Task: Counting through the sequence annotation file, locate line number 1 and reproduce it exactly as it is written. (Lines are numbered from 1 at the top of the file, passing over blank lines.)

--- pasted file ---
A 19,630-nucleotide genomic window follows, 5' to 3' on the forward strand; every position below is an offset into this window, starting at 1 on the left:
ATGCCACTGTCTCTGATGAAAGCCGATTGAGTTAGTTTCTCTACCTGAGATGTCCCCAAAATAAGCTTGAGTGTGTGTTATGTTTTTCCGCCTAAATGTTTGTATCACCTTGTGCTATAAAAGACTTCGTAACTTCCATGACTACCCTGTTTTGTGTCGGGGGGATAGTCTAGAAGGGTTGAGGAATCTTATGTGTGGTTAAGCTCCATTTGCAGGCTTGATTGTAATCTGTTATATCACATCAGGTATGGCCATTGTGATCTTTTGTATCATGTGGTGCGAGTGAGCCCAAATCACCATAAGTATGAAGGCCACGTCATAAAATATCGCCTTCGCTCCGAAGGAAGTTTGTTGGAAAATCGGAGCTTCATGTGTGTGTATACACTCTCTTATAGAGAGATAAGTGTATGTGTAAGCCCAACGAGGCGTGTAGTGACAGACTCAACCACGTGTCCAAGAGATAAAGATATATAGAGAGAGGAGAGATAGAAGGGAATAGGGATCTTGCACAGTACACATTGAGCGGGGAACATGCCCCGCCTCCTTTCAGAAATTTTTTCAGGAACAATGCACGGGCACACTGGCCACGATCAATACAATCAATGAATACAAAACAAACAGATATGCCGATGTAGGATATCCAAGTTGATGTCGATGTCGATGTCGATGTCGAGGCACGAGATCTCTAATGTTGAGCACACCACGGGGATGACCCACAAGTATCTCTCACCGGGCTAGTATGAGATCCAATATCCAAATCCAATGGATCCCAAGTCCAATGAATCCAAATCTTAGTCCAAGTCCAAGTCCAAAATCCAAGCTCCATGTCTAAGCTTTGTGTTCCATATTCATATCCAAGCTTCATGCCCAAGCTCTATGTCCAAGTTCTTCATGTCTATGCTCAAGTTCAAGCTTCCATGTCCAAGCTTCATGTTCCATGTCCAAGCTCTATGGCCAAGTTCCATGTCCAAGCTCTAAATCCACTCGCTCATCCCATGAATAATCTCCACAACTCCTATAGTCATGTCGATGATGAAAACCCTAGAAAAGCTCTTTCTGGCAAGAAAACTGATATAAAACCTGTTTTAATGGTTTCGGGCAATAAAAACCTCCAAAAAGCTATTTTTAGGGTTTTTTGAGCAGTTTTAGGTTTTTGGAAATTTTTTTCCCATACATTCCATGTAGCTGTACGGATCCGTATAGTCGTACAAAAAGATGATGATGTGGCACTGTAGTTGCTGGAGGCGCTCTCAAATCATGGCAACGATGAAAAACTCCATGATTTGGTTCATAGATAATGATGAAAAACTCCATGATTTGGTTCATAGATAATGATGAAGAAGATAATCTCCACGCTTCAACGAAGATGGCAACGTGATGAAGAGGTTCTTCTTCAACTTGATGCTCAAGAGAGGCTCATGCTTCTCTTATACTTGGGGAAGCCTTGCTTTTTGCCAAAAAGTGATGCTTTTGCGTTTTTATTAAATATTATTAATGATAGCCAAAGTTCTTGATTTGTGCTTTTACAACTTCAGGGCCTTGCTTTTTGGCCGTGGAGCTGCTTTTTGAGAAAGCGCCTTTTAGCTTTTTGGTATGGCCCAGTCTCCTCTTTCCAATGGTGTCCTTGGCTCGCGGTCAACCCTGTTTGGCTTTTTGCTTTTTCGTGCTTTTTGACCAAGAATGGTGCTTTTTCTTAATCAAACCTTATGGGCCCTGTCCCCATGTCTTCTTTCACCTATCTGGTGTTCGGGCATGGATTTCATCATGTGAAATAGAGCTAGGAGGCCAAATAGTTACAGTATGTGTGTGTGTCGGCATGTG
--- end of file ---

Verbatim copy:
A 19,630-nucleotide genomic window follows, 5' to 3' on the forward strand; every position below is an offset into this window, starting at 1 on the left: